Head of Germany’s Lutheran church resigns in protest over claims she failed to act on abuse

Resignation of Annette Kurschus rocks Germany’s mainstream Protestant church as study confirms membership collapse

The head of Germany’s Lutheran church federation (EKD) has resigned in protest over claims she was aware of – but failed to act against – a church colleague accused of abusing young men 25 years ago.

The resignation of Annette Kurschus has rocked Germany’s mainstream Protestant church as a new study confirms an exponential collapse in membership under way.

A separate report, due in January, is expected to show a pattern of silence and cover-up of child sexual abuse cases in the EKD churches.

Dr Kurschus has been head of the Lutheran church in Westphalia since 2011, and two years ago was elected president of the EKD council. For months the 60-year-old theologian and pastor has faced claims that in the 1990s she was told by two friends in their hometown of Siegen about a man working in the church who was a sexual abuser. Local prosecutors have investigated but decided not to pursue the case. Instead it has been taken up by a local newspaper with coverage Dr Kurschus characterised on Monday as based on “insinuation and speculation”.


She insisted she had never worked with the accused man but was friendly with his family. She told journalists she was “at peace” that she acted “to the best of my knowledge and belief at all times”.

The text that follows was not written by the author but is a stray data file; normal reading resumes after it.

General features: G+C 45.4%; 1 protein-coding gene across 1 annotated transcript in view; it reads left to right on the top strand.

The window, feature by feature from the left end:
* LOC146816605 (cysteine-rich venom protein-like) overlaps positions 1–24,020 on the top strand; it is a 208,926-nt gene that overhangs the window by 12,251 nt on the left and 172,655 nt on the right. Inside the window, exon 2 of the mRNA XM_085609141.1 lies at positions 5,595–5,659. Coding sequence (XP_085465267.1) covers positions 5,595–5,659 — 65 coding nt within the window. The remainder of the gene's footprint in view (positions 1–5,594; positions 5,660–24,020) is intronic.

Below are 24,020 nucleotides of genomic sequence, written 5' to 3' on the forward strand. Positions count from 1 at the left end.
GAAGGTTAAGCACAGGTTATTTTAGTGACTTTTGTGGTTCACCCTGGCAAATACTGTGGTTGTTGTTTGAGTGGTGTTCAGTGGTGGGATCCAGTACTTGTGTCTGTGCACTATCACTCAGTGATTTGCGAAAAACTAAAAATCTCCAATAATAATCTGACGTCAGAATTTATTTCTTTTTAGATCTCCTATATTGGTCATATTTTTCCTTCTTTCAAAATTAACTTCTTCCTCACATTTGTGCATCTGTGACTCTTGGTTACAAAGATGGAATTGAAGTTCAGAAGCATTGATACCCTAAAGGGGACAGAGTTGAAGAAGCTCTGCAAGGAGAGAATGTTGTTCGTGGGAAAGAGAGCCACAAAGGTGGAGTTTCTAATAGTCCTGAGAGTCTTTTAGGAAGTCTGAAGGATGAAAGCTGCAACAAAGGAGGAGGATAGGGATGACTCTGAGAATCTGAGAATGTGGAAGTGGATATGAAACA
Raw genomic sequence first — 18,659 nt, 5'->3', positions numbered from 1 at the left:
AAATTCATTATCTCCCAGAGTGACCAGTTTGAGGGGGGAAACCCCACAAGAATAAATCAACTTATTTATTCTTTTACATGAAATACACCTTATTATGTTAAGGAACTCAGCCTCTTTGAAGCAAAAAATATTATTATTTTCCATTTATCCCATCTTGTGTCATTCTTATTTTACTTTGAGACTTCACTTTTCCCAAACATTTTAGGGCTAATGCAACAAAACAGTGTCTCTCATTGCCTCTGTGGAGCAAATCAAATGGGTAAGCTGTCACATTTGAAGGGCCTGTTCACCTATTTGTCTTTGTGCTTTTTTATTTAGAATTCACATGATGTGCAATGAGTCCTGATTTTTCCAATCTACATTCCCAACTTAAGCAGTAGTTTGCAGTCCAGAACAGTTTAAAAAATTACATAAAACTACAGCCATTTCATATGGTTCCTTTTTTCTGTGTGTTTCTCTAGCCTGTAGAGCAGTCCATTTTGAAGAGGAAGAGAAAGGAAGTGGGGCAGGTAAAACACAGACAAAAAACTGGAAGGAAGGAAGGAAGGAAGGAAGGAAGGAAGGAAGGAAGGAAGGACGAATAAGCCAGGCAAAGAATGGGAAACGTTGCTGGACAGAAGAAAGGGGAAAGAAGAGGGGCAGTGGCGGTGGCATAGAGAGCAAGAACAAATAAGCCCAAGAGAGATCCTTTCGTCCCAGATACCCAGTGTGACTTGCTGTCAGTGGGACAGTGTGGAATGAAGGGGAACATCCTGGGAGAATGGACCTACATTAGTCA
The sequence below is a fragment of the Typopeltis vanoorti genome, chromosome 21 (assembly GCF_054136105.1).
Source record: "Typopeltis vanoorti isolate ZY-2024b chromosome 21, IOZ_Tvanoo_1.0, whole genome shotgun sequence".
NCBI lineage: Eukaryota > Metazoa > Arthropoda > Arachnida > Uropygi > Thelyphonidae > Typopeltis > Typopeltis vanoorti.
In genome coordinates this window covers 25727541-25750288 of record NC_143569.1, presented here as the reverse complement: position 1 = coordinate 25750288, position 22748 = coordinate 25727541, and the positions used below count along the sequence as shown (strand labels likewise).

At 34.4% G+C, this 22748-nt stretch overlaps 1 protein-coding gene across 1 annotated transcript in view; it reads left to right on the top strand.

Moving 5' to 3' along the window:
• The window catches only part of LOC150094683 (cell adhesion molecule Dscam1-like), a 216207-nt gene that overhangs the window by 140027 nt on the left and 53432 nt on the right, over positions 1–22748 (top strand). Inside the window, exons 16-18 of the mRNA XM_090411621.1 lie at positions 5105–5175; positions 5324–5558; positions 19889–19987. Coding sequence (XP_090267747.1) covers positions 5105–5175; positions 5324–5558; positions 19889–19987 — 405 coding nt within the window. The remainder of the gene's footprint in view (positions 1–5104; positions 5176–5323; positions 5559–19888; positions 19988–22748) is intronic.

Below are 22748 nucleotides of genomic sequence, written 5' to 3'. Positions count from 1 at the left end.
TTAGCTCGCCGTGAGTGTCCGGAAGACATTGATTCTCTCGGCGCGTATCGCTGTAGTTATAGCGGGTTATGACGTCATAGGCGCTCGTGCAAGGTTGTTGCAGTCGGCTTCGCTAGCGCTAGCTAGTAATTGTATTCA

“However I wish I was as aware, sensitive and educated 25 years ago for certain patterns of behaviour that would alarm me now,” she said.

Dr Kurschus said the case had taken on its own dynamic with an “absurd and damaging” shift of media attention on to her person that was damaging to the church and distracted from the necessary focus on abuse survivors.

Other EKD leaders welcomed as “consequential” Ms Kurschus’s departure after a debate which has focused attention on growing existential threats to the church – not least by belated investigation of sexual abuse in its ranks.

Last week an EKD-commissioned study indicated that Germany – the homeland of the Reformation – now has more Catholics than Protestants – 25 per cent to 23 per cent respectively. Taken together registered Protestants and Catholics are now in a minority, while 43 per cent describe themselves as non-denominational.

Just 13 per cent describe themselves as “church-religious”, 25 per cent as “religious-distanced” and 56 per cent as “secular”. One third of the secular Germans are, on paper at least, Christian church members.

Looking ahead the study forecasts a continued departure of members from Germany’s two mainstream Christian churches, meaning they will have halved in size by 2040.

Derek Scally

Derek Scally

Derek Scally is an Irish Times journalist based in Berlin